Jury Selection Starts for Officer in Murder of Daunte Wright Case

Stephen Maturen/Getty Images

By Clarissa Rios

MINNEAPOLIS, MN – Jury selection began Tuesday here in the trial of Kimberly Potter, a former police officer who faces manslaughter charges after she allegedly mistook her gun for a Taser and fatally shot Daunte Wright on April 11, 2021.

The officer was trying to handcuff Wright when he allegedly broke free and jumped into the driver’s seat of his vehicle. Officer Potter called out a warning, suggesting she was using her Taser.

However, she ended up firing a single shot—that shot killed Wright. Officer Potter was arrested during a traffic stop several days after the shooting.

The shooting had taken place in the midst of the Derek Chauvin trial. What drew national attention toward this incident was that Officer Potter, who is white, shot and killed Wright, who is Black.

After his killing, thousands of demonstrators showed up to the Brooklyn Center Police Department. Some threw rocks and water bottles at the police officers stationed in front of the building.

In response, these police officers used foam bullets and tear gas against the demonstrators. Hundreds of arrests later occurred that week.

The body cam footage from the time of the shooting showed Officer Potter drawing her weapon and aiming it at Wright. As she was doing this she shouted, “I’ll tase you!. . .Taser Taser Taser” After having shot Wright, she then proceeded to shout, “I just shot him!”

According to a criminal complaint filed by a special agent at the Minnesota Bureau of Criminal Apprehension there is additional body cam footage. However, this footage has not been released publicly.

Special Agent Charles Phill stated Officer Potter had said “grabbed the wrong gun. . .I’m going to go to prison” shortly after the shooting occurred.

Currently, Officer Potter is facing two felony charges: first degree manslaughter and second degree manslaughter. If Officer Potter were to be convicted, it would be up to the judge to decide the exact sentence.

Twelve jurors need to be selected for the trial before lawyers can make opening statements and call witnesses. During day one of the jury selection process, the judge stated that opening statements in the trial will be started by Dec. 8, and they expect the trial to be finished prior to Christmas Eve.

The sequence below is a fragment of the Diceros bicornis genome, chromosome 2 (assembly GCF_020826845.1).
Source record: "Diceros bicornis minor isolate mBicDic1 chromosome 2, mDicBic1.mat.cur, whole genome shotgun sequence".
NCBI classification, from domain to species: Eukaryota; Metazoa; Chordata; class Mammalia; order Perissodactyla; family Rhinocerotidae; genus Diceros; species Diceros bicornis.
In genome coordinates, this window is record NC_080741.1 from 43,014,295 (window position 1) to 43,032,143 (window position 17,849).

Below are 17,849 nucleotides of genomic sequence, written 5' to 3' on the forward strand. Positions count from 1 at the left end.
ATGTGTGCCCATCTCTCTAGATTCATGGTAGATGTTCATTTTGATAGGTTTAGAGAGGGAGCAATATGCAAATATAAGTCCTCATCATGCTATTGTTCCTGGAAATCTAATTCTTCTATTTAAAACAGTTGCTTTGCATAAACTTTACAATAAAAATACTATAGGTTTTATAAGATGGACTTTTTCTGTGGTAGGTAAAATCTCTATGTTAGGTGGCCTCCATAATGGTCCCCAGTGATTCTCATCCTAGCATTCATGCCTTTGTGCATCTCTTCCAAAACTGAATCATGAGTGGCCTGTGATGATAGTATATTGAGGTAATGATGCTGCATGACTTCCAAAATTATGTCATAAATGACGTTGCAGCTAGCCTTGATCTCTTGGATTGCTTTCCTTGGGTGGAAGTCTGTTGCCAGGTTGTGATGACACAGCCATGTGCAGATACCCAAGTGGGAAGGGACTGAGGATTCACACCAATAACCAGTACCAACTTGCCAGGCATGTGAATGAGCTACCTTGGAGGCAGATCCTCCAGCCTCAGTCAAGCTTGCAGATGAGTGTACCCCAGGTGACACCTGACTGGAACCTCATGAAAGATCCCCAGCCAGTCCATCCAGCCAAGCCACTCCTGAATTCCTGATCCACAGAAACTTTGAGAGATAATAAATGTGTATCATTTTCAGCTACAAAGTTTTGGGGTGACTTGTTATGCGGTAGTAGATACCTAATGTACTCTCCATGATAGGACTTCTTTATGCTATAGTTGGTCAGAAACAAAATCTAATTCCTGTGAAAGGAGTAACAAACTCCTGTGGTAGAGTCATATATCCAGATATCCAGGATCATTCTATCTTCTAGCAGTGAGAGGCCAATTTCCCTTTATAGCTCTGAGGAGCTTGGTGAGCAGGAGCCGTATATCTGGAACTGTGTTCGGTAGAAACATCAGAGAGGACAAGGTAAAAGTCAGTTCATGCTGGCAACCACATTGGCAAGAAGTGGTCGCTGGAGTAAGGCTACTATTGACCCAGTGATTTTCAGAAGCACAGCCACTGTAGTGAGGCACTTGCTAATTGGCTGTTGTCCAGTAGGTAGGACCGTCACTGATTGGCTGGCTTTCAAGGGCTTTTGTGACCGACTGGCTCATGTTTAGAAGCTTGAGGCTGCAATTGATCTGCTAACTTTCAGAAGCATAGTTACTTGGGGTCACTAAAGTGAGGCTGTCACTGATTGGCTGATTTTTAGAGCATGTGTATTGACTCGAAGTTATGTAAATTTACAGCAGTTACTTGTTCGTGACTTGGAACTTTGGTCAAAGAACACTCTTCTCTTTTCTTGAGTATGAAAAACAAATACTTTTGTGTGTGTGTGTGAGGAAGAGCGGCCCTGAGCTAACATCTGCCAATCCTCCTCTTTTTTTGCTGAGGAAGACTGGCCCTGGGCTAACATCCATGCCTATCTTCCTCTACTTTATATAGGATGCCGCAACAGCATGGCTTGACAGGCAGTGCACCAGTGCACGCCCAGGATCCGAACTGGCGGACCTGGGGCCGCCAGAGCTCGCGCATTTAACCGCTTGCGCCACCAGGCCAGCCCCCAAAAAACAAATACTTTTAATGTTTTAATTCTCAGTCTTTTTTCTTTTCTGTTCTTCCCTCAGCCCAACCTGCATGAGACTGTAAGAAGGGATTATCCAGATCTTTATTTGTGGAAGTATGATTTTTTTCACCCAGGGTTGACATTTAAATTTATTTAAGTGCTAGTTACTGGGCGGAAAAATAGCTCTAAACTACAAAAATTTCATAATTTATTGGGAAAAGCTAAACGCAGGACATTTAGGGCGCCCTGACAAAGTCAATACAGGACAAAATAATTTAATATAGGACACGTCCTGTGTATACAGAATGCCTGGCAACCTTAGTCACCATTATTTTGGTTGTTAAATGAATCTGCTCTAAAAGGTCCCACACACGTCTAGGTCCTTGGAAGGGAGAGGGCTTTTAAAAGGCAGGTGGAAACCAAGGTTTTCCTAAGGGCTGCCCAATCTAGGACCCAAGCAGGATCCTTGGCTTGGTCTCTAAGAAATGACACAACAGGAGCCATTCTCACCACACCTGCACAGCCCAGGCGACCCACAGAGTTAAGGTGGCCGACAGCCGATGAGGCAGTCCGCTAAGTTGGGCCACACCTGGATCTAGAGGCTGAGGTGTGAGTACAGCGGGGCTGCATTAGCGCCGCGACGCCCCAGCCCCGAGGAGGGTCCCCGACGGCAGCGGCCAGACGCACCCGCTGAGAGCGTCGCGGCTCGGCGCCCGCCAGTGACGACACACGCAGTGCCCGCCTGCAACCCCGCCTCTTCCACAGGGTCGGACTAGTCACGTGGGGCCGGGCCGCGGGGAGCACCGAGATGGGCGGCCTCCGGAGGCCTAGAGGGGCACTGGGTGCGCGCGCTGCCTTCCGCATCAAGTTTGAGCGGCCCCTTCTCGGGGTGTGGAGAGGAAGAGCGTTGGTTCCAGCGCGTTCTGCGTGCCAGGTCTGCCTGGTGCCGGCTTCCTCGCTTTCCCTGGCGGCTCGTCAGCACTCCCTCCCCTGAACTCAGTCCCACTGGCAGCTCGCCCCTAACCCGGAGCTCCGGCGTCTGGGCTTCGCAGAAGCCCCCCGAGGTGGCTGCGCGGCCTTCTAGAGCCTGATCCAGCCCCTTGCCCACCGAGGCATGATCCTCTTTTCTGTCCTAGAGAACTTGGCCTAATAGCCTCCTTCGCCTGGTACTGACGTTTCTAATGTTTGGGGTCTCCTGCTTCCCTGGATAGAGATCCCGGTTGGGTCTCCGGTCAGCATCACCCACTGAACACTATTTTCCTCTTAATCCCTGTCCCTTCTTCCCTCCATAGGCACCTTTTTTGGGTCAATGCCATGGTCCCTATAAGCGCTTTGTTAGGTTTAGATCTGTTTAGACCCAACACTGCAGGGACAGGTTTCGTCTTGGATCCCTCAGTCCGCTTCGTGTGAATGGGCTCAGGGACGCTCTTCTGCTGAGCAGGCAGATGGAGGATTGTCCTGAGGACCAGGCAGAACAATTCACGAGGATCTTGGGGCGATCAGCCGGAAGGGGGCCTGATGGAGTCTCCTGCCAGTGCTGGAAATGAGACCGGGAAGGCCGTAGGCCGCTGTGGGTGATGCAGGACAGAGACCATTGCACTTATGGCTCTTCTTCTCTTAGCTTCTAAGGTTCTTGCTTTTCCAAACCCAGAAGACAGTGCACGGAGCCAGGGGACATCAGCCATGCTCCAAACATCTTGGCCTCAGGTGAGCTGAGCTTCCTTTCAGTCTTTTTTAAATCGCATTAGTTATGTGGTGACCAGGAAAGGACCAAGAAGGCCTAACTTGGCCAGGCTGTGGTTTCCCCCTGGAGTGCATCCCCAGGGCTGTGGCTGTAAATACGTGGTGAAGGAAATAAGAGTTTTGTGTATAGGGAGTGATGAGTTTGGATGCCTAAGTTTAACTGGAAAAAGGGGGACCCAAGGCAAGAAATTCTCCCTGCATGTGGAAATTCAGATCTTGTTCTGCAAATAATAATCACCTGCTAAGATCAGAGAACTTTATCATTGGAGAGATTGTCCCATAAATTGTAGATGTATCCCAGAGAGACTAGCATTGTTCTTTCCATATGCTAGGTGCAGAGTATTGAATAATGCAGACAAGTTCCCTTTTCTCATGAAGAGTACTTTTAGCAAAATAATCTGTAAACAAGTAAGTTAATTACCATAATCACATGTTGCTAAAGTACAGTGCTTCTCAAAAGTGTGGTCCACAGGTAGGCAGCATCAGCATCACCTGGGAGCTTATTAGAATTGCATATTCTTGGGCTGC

During the jury selection process the judge also reminded the jurors not to do research on the case. She also explained that they are not to talk to the attorneys or parties while the court is in recess. Those who were involved in the case had been ordered not to talk to anyone and that “any violation of that rule could jeopardize this trial,” the judge stated.

The legal team for Daunte Wright’s family issued a statement about jury selection, stressing the unnecessary loss of his life.

The following was also included in the statement: “We must also not be fooled by the defense cries of an ‘innocent mistake.’ No reasonable officer can confuse their Taser for a gun, particularly a training officer who drew both of those weapons from her duty belt countless times.”

About The Author

Clarissa is a sophomore at UC Santa Barbara majoring in Communication. She is an aspiring journalist.

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4 Comments

  1. Ron Oertel

    Hmm.  The title states that Mr. Wright was “murdered”.

    The text states that the officer is facing “manslaughter” charges. The very first sentence, no less.

      1. Ron Oertel

        Given that this is a Vanguard article, I can think of some other titles that might be applicable, as well.  But, I’ll refrain from putting forth any such suggestions.

  2. Ron Oertel

    The legal team for Daunte Wright’s family issued a statement about jury selection, stressing the unnecessary loss of his life.

    Normally, the “legal team” regarding the prosecution of such a case would be someone from the district attorney’s office.

    Personally, I would have trouble convicting anyone (if it results in a prison sentence) for a grave mistake such as this. I see no purpose in it.

    I see it primarily as a civil matter, in regard to compensation. Hence, the “legal team” for Mr. Wright’s family, I guess.

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